Down Payment Gifts: What New Buyers Need to Know

Posted by under Buying a Home

High real estate prices and new mortgage rules designed to clamp down on risky lending have made it harder than ever for first-time buyers to own a home. So it’s not surprising to hear that cash-strapped millennials are accepting increasing amounts of financial help from parents in the form of “gifted” down payments.

People generally receive inheritances later in life, when they’re already financially established. But boomers, particularly those living in major urban centres, are increasingly using gifts to help their children climb on to the property ladder. Eighteen per cent of first-time home buyers say they received money for a down payment from a family member, according to a survey conducted by the Canada Mortgage and Housing Corporation (CMHC) this summer.

Down Payment Gifts on the Rise

But, while likely grateful, they weren’t necessarily happy with the arrangement. “First-time buyers who received a gift from family as part of their down payment were less comfortable than others with their current level of mortgage debt,” the agency reports — probably due to the fact that “they were less likely to have other assets to supplement their needs should they run into financial trouble.”

And that was before they learned that Ottawa now plans to move forward with regulations establishing a new minimum mortgage qualifying rate, or “stress test,” for even well-heeled buyers able to come up with a down payment of more than 20 per cent of a home’s value. Previously, limits set by the Office of the Superintendent of Financial Institutions (OSFI) only applied to insured mortgages under that 20-per- cent threshold.

The new stress test — designed to predict whether homeowners could handle their debt if interest rates or their personal finance situation were to change — means borrowers would be assessed at either the five-year average posted rate, or 2 per cent higher than their actual mortgage rate — whichever is higher. This means many first-time buyers may be looking for even more help from the “bank of mom and dad” since this increased hurdle effectively reduces most home buyers’ affordability significantly.

Looking for a townhouse for sale in Toronto? Check out our listings>

What Young Home Buyers Need to Know

The first rule of accepting a gifted down payment is that it has to come from an immediate relative with no strings attached. More importantly, it’s also supposed to be a bequest that never has to be repaid, something that the family member gifting the money has to confirm in writing.

This is not about parents simplify promising to step up and help. Gift letters need to outline the amount of the gift, the specific recipient, the relative’s relationship to that recipient, and the fact that the gift isn’t subject to any repayment schedule. The money will be expected to be deposited into the buyer’s account and should exactly match the amount shown on the gift letter. It’s not unusual for lenders to verify bank records to confirm the source and amount of funds being transferred.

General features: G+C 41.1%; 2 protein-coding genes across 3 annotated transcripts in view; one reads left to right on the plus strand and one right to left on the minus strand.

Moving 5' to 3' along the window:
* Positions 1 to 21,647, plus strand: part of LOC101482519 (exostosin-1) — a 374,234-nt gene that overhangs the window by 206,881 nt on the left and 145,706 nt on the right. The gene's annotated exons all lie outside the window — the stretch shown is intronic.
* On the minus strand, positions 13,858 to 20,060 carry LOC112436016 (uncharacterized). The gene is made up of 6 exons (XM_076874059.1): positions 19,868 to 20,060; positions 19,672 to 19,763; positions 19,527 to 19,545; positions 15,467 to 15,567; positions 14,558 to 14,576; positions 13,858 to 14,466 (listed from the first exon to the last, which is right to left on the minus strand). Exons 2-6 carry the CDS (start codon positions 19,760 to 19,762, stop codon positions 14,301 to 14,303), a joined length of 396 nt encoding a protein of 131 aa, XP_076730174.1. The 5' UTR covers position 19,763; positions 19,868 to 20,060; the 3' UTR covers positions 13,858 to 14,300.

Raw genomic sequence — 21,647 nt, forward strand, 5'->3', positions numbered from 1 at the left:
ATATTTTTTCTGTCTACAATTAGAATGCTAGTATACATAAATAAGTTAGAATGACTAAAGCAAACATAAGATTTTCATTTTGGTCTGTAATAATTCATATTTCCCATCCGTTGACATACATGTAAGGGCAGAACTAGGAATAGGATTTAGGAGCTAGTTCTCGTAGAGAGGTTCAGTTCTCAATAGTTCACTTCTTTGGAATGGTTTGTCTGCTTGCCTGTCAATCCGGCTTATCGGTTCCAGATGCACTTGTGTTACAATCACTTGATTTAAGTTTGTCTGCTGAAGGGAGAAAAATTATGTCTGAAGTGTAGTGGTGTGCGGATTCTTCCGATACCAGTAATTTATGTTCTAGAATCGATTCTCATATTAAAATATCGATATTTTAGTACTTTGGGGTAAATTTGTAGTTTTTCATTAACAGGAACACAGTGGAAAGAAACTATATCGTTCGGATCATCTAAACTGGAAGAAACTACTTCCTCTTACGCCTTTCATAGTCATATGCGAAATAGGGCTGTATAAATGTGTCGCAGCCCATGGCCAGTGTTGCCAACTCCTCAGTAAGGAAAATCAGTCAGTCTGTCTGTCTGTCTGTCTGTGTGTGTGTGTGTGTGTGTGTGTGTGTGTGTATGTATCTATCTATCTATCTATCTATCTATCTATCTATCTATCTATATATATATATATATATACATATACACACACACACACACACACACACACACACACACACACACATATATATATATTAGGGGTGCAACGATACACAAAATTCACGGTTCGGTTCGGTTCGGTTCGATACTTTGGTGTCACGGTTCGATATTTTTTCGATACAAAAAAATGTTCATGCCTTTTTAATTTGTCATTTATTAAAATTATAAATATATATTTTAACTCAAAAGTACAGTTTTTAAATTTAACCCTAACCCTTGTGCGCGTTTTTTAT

Other Ways Parents Might Help

Rather than providing an outright gift, some parents or relatives may prefer to provide the money for a down payment by means of a loan. But lenders frown on this practice since it actually increases borrowers’ loan-to-income ratios, making them a poorer risk. This is becoming even more of an issue since OSFI is now insisting that lenders enhance their loan-to-value measurement and employ more stringent LTV ratio limits that reflect the underlying risk of high-flying markets like Vancouver and Toronto.

Co-signing the mortgage is another option. The trouble here is that co-signers are responsible for the full mortgage balance owing. Well-meaning parents may think they’re just helping the kids out, but as co-signer they’re responsible for everything, including any condo fees, insurance and taxes.

Another caveat for gift-giving relatives: If a couple is buying a home jointly, you may want to specify in the letter that the gift is intended for the use of your child or grandchild and support this with some sort of pre-nuptial agreement. Otherwise, if the relationship fails, it may be considered joint property and split evenly between the two parties – likely not what you originally had in mind.

Leave a Reply

Your email address will not be published. Required fields are marked *